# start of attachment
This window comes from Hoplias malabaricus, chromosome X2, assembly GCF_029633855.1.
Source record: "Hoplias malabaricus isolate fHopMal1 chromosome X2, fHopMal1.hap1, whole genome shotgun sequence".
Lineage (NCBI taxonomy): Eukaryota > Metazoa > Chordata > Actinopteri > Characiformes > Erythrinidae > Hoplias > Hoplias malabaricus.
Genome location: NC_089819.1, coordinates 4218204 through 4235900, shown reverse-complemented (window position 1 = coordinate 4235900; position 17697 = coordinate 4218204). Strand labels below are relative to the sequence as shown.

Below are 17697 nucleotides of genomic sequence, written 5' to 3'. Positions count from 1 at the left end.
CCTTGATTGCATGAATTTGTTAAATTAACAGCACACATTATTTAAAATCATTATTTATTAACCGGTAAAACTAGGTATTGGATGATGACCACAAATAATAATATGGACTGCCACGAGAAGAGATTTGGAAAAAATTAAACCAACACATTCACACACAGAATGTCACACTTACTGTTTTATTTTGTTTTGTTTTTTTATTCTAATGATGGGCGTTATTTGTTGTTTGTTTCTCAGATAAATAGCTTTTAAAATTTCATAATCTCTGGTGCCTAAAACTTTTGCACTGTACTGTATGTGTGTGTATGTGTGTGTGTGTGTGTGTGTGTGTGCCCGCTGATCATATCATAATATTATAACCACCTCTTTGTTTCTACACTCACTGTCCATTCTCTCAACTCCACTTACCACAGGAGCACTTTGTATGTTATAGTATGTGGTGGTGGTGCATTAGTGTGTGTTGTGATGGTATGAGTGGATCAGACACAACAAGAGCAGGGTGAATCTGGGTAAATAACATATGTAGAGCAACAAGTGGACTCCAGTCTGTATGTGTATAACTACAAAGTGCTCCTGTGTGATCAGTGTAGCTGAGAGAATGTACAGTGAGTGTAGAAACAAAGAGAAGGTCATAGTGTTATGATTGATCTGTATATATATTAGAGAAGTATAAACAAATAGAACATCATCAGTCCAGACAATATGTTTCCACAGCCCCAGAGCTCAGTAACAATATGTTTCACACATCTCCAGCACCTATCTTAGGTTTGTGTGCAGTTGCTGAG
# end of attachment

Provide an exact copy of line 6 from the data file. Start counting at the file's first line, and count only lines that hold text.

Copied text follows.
CCTTGATTGCATGAATTTGTTAAATTAACAGCACACATTATTTAAAATCATTATTTATTAACCGGTAAAACTAGGTATTGGATGATGACCACAAATAATAATATGGACTGCCACGAGAAGAGATTTGGAAAAAATTAAACCAACACATTCACACACAGAATGTCACACTTACTGTTTTATTTTGTTTTGTTTTTTTATTCTAATGATGGGCGTTATTTGTTGTTTGTTTCTCAGATAAATAGCTTTTAAAATTTCATAATCTCTGGTGCCTAAAACTTTTGCACTGTACTGTATGTGTGTGTATGTGTGTGTGTGTGTGTGTGTGTGTGCCCGCTGATCATATCATAATATTATAACCACCTCTTTGTTTCTACACTCACTGTCCATTCTCTCAACTCCACTTACCACAGGAGCACTTTGTATGTTATAGTATGTGGTGGTGGTGCATTAGTGTGTGTTGTGATGGTATGAGTGGATCAGACACAACAAGAGCAGGGTGAATCTGGGTAAATAACATATGTAGAGCAACAAGTGGACTCCAGTCTGTATGTGTATAACTACAAAGTGCTCCTGTGTGATCAGTGTAGCTGAGAGAATGTACAGTGAGTGTAGAAACAAAGAGAAGGTCATAGTGTTATGATTGATCTGTATATATATTAGAGAAGTATAAACAAATAGAACATCATCAGTCCAGACAATATGTTTCCACAGCCCCAGAGCTCAGTAACAATATGTTTCACACATCTCCAGCACCTATCTTAGGTTTGTGTGCAGTTGCTGAG